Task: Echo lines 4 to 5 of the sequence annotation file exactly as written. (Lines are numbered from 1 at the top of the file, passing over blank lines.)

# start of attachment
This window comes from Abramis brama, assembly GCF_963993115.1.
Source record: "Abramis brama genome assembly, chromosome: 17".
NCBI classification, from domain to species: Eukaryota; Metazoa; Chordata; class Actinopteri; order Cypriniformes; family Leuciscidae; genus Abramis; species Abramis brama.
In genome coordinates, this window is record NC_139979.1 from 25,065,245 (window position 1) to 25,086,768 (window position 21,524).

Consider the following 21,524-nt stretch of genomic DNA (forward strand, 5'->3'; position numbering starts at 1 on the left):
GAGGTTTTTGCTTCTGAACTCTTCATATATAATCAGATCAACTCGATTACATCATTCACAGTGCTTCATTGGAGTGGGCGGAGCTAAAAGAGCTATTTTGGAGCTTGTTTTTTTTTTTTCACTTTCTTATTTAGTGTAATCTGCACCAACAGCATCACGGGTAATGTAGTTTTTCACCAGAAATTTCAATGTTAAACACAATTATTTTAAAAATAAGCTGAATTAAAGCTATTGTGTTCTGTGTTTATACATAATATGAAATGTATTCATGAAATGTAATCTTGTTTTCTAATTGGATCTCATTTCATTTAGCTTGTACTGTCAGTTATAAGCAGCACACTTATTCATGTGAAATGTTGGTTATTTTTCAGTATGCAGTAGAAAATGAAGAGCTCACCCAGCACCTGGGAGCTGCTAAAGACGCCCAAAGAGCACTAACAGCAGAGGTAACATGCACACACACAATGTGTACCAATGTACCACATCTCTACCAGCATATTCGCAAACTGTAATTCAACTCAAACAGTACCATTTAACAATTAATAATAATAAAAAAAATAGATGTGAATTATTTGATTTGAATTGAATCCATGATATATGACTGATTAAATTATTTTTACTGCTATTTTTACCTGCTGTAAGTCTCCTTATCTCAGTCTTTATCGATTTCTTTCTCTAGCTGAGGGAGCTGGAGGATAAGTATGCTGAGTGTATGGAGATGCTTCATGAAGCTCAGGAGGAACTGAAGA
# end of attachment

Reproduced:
In genome coordinates, this window is record NC_139979.1 from 25,065,245 (window position 1) to 25,086,768 (window position 21,524).

Consider the following 21,524-nt stretch of genomic DNA (forward strand, 5'->3'; position numbering starts at 1 on the left):